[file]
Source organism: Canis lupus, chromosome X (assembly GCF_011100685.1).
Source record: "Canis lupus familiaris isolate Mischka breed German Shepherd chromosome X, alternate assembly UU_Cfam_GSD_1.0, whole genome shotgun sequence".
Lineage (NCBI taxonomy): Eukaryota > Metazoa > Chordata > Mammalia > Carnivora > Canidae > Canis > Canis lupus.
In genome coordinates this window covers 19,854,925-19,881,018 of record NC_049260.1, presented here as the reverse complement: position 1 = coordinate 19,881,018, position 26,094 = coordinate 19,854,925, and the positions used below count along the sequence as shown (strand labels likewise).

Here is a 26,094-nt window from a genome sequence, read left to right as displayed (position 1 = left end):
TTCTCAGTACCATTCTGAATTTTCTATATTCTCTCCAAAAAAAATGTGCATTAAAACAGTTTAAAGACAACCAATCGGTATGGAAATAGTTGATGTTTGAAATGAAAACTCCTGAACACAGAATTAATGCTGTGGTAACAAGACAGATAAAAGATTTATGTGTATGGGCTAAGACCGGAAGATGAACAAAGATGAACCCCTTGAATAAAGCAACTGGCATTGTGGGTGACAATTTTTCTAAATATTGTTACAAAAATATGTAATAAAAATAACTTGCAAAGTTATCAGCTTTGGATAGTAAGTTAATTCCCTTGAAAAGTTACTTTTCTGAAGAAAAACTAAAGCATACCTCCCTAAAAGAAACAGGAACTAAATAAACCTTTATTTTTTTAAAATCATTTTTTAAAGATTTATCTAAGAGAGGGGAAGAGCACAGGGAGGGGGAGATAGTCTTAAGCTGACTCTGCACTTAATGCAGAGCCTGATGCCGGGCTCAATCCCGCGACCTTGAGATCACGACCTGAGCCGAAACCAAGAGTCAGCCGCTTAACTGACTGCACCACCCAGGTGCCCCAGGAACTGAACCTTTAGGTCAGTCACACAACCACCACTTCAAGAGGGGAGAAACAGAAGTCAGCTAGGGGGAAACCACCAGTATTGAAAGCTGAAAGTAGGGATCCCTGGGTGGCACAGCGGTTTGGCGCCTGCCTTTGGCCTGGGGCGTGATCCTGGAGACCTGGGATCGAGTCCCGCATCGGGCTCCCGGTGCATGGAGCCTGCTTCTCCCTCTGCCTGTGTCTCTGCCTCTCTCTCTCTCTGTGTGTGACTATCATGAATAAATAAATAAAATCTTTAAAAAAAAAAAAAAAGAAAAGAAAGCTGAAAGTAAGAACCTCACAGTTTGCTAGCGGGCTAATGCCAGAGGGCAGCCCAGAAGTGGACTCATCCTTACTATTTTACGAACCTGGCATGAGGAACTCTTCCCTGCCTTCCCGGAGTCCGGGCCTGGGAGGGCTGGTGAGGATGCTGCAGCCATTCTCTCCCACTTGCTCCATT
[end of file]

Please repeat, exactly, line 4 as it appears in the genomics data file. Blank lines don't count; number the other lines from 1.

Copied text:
In genome coordinates this window covers 19,854,925-19,881,018 of record NC_049260.1, presented here as the reverse complement: position 1 = coordinate 19,881,018, position 26,094 = coordinate 19,854,925, and the positions used below count along the sequence as shown (strand labels likewise).